We’re in the midst of an election campaign like no other before, it seems. Here at Teach About US, we are thrilled to see that we have already exceeded our most optimistic expectations for the U.S. Embassy School Election Project: Right now, about 1,600 teachers and students in Germany and the U.S. are enrolled online in the project. All German states, except Saarland, are represented. We are especially happy that, so far, we have been able to match about a dozen transatlantic tandems in which German and U.S. classes cooperate on the project.
This would not be possible without your and your students’ enthusiasm. In this newsletter, we are informing you about what’s next in the project and how you might incorporate Teach About US into your lessons when teaching the elections.
on behalf of the Teach About US Team and Partners
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This newsletter’s topics at a glance:
Registration Continues Until September 30, 2016
If you are planning to participate in the U.S. Embassy School Election Project 2016 and have not yet registered, then please do so as soon as possible. Late registration will be possible until September 30, 2016.
All project materials will be openly accessible through our platform beyond this deadline, but we ask you to formally register should you intend to order a private Moodle course for your class and participate in the mock election and competition.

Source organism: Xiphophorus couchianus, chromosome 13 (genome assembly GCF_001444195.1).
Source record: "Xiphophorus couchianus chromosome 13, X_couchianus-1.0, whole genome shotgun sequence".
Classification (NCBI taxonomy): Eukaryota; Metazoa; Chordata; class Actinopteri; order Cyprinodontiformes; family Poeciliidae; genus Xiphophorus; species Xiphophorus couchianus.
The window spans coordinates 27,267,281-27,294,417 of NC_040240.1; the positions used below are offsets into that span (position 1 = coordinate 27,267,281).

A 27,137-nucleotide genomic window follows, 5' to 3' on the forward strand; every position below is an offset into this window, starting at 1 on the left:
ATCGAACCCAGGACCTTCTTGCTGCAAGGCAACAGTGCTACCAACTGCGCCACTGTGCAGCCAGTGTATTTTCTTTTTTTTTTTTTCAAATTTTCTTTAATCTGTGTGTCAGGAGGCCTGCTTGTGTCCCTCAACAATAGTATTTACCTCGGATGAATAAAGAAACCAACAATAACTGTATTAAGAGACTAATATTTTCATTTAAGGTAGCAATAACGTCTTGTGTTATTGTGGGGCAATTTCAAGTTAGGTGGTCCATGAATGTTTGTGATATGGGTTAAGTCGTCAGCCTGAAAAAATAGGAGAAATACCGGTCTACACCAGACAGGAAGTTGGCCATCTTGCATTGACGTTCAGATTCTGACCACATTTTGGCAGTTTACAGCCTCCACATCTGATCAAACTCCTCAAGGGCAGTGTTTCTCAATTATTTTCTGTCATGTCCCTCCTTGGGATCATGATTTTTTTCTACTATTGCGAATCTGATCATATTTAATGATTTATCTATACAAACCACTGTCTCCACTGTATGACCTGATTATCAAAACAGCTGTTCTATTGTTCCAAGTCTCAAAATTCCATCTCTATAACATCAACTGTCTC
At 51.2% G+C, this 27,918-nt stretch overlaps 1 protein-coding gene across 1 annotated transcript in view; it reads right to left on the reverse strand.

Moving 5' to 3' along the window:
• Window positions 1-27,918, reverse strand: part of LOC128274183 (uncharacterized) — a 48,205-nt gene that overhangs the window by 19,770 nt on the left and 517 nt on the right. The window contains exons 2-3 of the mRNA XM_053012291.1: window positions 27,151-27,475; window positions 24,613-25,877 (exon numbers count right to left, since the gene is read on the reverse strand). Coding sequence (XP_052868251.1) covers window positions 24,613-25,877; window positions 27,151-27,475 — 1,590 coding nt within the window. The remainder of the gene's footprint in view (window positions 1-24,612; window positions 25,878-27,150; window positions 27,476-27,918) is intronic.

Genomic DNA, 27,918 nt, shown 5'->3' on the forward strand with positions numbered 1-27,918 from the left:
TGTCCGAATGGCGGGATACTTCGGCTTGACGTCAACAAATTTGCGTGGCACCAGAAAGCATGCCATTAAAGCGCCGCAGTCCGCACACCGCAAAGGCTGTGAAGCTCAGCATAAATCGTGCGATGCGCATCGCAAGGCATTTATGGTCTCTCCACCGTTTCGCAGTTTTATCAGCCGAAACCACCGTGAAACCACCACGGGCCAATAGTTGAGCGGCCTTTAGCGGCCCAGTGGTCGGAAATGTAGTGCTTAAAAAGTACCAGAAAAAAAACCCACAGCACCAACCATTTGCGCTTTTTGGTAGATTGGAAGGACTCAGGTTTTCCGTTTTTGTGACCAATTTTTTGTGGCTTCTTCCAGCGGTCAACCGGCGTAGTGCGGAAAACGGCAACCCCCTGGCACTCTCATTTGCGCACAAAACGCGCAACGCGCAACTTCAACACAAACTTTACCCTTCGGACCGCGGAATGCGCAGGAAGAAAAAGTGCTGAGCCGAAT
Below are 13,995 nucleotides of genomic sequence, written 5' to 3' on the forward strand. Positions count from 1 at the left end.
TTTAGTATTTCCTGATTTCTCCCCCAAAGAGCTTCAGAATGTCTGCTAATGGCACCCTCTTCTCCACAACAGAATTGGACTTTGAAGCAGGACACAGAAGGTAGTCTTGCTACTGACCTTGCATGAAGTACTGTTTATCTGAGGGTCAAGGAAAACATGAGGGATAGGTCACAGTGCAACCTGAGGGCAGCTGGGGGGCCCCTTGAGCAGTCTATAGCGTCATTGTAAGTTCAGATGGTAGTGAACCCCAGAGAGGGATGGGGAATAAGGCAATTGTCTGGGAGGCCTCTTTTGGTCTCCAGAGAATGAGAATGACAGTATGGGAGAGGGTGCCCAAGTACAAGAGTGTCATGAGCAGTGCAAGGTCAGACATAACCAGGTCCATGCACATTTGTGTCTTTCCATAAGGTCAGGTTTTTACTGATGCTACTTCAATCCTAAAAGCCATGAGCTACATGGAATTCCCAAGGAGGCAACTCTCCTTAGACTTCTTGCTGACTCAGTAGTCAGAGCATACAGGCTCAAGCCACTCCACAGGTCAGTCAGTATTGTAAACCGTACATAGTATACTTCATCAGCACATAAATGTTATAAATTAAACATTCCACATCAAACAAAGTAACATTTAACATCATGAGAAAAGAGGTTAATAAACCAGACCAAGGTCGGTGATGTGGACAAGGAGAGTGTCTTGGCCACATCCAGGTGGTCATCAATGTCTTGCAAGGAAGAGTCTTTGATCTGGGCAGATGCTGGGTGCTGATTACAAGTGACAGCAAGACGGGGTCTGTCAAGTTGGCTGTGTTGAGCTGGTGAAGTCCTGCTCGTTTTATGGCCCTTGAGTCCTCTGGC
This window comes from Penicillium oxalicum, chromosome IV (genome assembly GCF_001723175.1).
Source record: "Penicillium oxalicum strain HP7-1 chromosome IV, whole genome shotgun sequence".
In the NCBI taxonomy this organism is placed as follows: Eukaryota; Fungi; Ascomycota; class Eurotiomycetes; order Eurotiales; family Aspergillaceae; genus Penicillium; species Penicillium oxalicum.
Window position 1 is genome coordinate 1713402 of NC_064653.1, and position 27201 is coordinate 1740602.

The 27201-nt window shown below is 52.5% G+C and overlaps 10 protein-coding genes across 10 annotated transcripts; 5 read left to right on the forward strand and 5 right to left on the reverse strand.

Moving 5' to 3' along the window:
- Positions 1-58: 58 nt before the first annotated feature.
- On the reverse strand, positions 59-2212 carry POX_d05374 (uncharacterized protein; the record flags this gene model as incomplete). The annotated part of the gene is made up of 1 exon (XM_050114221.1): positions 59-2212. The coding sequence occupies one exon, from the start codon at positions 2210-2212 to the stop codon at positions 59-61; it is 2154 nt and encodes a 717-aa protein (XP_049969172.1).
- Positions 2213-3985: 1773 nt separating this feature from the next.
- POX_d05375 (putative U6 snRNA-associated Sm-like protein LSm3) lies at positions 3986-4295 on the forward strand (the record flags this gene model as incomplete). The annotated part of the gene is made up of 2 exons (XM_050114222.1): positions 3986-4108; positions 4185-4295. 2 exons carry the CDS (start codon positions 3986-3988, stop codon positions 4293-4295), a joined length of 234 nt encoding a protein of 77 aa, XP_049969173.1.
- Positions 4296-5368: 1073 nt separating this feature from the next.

To register, please log in to the platform and click on the blue button ‘order a course’ on the start page.
U.S. Election Project Competition and Mock Election: How to Participate?
All registered classes are called to participate in the mock election and student competition for the U.S. Election Project. The deadline for both is October 30, 2016 (at midnight). In your Moodle course you will find more details on this in section 4 “Our state”. For mock election / competition, only one contribution per course (or transatlantic tandem) is possible.
To submit your course’s contribution, one course representative must upload your results in the Virtual Town Hall in the Database ‘Ballot Box & Competition’. Entries can be edited until the deadline and only by the course representative.
For the prediction of the election outcome (mock election), you must simply indicate how you think your adopted state will vote and provide a very brief rationale of not more than 100 words.